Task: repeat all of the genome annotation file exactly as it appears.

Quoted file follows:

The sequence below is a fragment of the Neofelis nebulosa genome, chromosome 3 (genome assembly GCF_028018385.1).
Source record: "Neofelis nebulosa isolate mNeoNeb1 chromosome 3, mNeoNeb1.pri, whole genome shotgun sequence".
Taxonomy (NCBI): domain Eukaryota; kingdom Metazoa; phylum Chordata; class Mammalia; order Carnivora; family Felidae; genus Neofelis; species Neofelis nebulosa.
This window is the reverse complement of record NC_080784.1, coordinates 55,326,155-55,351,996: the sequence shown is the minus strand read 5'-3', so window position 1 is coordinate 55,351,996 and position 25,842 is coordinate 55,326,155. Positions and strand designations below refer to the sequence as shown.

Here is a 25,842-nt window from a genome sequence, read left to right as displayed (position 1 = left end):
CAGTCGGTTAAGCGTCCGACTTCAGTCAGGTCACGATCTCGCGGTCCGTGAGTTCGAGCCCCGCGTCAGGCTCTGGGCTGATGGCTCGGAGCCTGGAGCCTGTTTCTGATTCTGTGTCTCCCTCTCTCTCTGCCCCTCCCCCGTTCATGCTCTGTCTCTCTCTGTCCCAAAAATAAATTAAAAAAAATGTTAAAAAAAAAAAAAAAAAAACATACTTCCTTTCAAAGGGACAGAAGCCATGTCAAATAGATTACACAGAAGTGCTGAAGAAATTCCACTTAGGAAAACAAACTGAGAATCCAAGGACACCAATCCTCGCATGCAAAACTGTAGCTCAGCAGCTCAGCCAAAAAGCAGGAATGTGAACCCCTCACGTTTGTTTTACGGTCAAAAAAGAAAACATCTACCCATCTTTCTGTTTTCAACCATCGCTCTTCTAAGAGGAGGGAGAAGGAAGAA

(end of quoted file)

The sequence below is a fragment of the Neofelis nebulosa genome, chromosome 3 (genome assembly GCF_028018385.1).
Source record: "Neofelis nebulosa isolate mNeoNeb1 chromosome 3, mNeoNeb1.pri, whole genome shotgun sequence".
Taxonomy (NCBI): domain Eukaryota; kingdom Metazoa; phylum Chordata; class Mammalia; order Carnivora; family Felidae; genus Neofelis; species Neofelis nebulosa.
This window is the reverse complement of record NC_080784.1, coordinates 55,326,155-55,351,996: the sequence shown is the minus strand read 5'-3', so window position 1 is coordinate 55,351,996 and position 25,842 is coordinate 55,326,155. Positions and strand designations below refer to the sequence as shown.

Here is a 25,842-nt window from a genome sequence, read left to right as displayed (position 1 = left end):
CAGTCGGTTAAGCGTCCGACTTCAGTCAGGTCACGATCTCGCGGTCCGTGAGTTCGAGCCCCGCGTCAGGCTCTGGGCTGATGGCTCGGAGCCTGGAGCCTGTTTCTGATTCTGTGTCTCCCTCTCTCTCTGCCCCTCCCCCGTTCATGCTCTGTCTCTCTCTGTCCCAAAAATAAATTAAAAAAAATGTTAAAAAAAAAAAAAAAAAAACATACTTCCTTTCAAAGGGACAGAAGCCATGTCAAATAGATTACACAGAAGTGCTGAAGAAATTCCACTTAGGAAAACAAACTGAGAATCCAAGGACACCAATCCTCGCATGCAAAACTGTAGCTCAGCAGCTCAGCCAAAAAGCAGGAATGTGAACCCCTCACGTTTGTTTTACGGTCAAAAAAGAAAACATCTACCCATCTTTCTGTTTTCAACCATCGCTCTTCTAAGAGGAGGGAGAAGGAAGAA